Building capacity of Village Health Teams to promote nutritional health in Fort Portal and Kabarole District in Uganda.

By Bwambale Bernard, Nutrition Program Manager, KRC Uganda.

Malnutrition is a public health issue affecting mostly vulnerable groups of people, including young children, lactating and pregnant women. The magnitude of problem requires that malnutrition is accorded a public health response. The Uganda Food and Nutrition Policy (2003) calls for a coordination of activities of all government institutions, Non-Governmental Organizations and Community Based Organizations involved in food and nutrition programs in their areas of jurisdiction; to ensure that the community is adequately sensitized and mobilized for food and nutrition programs.

In the Fort Portal Food Systems Lab, KRC Uganda works with the Village Health Teams (VHTs) as frontline stakeholders in sensitizing communities on nutrition. This role is in-line with their official mandate as established by the government. Uganda adopted the Village Health Teams (VHTs) strategy in 2001 as a bridge in health service delivery between community and health facilities. Amongst other roles, VHTs mobilize communities for health actions, promote health to prevent disease and keeps village records up to date.

To enhance this community collaboration for better nutrition outcomes, KRC Uganda conducted a study on community perceptions on the burden of malnutrition and child stunting in the Tooro Sub Region[1] amongst different food systems stakeholders including farmers, Village Health Teams (VHTs), District Nutrition Coordination Committee and community members among others to understand the primary risk factors to the high burden of malnutrition as well as seek   public opinion on the priority areas to curb malnutrition. From the study, it was noted that the knowledge gap on nutrition among community members was one of the foremost risk factors to the malnutrition burden. It was also recommended that that the capacity of the Village Health Teams and community leaders be strengthened to support in community sensitization, nutrition active case finding, referral and follow-up of cases. As such, KRC prioritized building capacity of the Village Health Teams and community leaders through training sessions on food and nutrition to enhance their knowledge on nutrition in order for them to effectively carry out their roles. Overall, seventy-five (75) VHTs and local leaders were trained in Karangura Sub County in Kabarole District. They were also re-oriented in their roles and responsibilities in community mobilization and sensitization.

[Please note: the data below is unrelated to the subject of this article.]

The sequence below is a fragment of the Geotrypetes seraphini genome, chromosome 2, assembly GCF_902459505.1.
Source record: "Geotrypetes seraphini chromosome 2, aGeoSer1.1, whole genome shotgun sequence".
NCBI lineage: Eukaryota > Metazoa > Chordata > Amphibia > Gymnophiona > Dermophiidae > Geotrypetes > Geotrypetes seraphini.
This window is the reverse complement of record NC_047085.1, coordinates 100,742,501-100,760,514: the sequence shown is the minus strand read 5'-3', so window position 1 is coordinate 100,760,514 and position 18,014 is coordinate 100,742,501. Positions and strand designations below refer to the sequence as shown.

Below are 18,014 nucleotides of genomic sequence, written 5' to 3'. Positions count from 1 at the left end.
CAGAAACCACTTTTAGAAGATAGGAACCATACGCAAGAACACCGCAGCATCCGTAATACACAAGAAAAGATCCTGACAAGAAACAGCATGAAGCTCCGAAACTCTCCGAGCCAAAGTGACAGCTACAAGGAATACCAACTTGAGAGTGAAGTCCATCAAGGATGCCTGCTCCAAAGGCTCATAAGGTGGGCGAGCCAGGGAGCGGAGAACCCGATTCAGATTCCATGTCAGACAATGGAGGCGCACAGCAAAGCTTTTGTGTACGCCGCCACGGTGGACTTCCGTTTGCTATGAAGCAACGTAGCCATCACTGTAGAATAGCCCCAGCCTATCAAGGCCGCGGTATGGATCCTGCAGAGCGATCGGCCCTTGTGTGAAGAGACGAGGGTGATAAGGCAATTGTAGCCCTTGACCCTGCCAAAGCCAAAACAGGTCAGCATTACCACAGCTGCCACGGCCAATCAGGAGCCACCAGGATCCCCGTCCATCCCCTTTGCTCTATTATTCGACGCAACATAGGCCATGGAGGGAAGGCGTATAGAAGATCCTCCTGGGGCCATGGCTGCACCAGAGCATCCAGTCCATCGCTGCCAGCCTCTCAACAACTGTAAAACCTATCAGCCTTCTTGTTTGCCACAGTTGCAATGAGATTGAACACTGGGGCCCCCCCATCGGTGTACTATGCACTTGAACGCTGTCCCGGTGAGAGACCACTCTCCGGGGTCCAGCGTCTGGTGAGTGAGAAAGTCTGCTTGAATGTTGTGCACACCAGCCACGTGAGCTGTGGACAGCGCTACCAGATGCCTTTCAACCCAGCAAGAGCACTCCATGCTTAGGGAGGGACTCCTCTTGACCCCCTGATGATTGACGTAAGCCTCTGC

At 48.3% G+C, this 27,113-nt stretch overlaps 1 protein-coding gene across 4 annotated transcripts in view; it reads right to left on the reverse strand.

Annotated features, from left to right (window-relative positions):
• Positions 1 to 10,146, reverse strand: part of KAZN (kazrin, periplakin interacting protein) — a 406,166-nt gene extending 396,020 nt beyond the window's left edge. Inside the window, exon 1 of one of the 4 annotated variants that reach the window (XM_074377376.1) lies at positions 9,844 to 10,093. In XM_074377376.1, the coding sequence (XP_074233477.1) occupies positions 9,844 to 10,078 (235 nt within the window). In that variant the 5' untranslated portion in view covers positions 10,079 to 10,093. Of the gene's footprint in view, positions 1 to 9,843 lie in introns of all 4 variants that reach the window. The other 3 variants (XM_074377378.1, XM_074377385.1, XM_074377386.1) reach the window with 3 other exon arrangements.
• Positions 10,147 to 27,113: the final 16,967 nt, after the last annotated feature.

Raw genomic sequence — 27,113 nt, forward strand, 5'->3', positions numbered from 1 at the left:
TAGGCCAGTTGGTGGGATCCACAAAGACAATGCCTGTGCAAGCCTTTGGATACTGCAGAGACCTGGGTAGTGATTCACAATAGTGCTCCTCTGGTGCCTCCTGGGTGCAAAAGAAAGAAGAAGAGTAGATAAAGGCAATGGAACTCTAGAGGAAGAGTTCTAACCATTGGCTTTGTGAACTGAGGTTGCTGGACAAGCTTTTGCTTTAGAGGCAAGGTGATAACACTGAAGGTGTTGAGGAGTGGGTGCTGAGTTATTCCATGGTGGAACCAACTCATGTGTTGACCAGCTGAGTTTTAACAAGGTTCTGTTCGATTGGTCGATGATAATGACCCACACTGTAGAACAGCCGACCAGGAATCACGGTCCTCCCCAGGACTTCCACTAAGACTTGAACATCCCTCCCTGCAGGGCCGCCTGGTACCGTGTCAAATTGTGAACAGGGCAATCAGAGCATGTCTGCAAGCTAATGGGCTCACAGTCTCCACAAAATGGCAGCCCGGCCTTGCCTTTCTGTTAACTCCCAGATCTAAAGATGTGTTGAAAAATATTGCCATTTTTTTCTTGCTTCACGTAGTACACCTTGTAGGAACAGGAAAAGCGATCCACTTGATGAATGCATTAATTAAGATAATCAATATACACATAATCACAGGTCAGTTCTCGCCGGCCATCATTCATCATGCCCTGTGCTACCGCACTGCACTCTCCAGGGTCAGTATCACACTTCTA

At the local level, VHTs remain a poised structure, playing a pivotal role in promoting proper nutrition and healthy living. However, in order to perform their roles more efficiently to curb malnutrition, the capacity of VHTs and local leaders needs continuous strengthening in order to deal with emerging issues and also diffuse new knowledge in to handle nutrition issues in an ever-changing context. VHTs and local leaders also need to be equipped to do their job. For instance, they need Information, Education and Communication (IEC) materials to aid them during health and nutrition education and some form of motivation. It should be noted that the VHTs structure plays a more voluntary role and many times lack facilitation to operate beyond their available means. The working conditions of VHTs are largely representative of the broader challenges of the public health system in Uganda; from poor staff motivation to lack of basic tools. Following the training, VHTs and Leaders committed to be ardent ambassadors of the nutrition message in their communities.


Ministry of Health, Republic of Uganda, 2010. Village Health Teams Strategy and Operational Guidelines. Kampala, Uganda.
Republic of Uganda, 2003. The Uganda Food and Nutrition Policy. Kampala, Uganda.


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